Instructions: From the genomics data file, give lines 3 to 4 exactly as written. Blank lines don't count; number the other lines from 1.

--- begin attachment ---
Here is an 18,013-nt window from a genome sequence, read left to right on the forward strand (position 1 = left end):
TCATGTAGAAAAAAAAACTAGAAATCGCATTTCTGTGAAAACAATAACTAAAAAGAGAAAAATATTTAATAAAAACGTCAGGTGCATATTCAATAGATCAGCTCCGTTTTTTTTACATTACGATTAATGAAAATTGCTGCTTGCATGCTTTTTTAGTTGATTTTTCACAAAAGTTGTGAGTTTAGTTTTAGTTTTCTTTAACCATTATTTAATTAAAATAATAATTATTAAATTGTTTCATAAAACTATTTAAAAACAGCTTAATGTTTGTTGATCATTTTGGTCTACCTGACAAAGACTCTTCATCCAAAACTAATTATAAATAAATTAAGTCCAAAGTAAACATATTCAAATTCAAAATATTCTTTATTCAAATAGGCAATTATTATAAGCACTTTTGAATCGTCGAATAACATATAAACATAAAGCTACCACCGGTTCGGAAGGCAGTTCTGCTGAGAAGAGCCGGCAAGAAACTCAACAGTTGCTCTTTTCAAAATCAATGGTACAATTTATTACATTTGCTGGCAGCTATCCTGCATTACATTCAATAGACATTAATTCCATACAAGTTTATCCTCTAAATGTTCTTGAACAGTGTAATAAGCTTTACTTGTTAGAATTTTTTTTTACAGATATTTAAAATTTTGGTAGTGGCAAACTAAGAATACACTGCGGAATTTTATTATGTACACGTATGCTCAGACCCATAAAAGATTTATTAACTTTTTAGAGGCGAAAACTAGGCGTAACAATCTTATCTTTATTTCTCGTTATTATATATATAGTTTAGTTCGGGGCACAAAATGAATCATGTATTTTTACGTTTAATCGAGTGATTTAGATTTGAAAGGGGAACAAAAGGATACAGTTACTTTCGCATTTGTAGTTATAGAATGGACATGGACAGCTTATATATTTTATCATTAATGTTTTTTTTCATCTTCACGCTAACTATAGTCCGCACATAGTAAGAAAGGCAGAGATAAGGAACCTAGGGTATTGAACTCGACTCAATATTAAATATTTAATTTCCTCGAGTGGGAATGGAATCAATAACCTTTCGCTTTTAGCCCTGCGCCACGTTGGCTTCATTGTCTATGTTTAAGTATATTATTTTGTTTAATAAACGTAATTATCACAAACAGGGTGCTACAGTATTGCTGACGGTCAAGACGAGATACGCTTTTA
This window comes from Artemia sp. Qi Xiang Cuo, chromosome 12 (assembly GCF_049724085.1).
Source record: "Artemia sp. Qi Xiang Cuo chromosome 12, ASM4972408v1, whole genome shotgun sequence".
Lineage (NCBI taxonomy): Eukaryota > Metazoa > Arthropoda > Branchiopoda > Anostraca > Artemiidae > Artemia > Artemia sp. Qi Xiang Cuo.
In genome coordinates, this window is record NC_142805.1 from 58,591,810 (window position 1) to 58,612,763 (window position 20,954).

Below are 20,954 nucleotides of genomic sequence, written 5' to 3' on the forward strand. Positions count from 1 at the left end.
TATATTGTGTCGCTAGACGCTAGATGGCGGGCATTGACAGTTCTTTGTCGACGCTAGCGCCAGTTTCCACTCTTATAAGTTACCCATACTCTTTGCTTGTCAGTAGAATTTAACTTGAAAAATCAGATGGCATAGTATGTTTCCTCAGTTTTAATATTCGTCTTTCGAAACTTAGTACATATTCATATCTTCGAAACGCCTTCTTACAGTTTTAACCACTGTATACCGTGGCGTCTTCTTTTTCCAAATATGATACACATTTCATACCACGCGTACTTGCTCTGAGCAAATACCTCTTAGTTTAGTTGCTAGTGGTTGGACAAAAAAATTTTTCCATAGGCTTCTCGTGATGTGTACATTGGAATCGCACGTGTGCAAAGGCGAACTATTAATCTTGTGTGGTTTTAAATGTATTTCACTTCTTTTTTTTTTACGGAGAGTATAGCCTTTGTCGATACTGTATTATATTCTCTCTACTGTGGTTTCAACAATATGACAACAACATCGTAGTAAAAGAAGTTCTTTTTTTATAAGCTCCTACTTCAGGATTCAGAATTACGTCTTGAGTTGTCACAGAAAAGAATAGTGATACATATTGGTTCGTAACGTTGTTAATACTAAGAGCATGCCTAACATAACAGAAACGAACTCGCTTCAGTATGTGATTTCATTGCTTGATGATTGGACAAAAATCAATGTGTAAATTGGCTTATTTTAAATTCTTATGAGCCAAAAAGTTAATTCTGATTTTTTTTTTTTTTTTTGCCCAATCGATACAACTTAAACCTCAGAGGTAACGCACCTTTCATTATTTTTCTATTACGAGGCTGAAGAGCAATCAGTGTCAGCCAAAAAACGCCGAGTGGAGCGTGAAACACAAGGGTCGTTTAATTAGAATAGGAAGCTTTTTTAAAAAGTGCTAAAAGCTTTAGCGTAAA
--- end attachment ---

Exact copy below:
This window comes from Artemia sp. Qi Xiang Cuo, chromosome 12 (assembly GCF_049724085.1).
Source record: "Artemia sp. Qi Xiang Cuo chromosome 12, ASM4972408v1, whole genome shotgun sequence".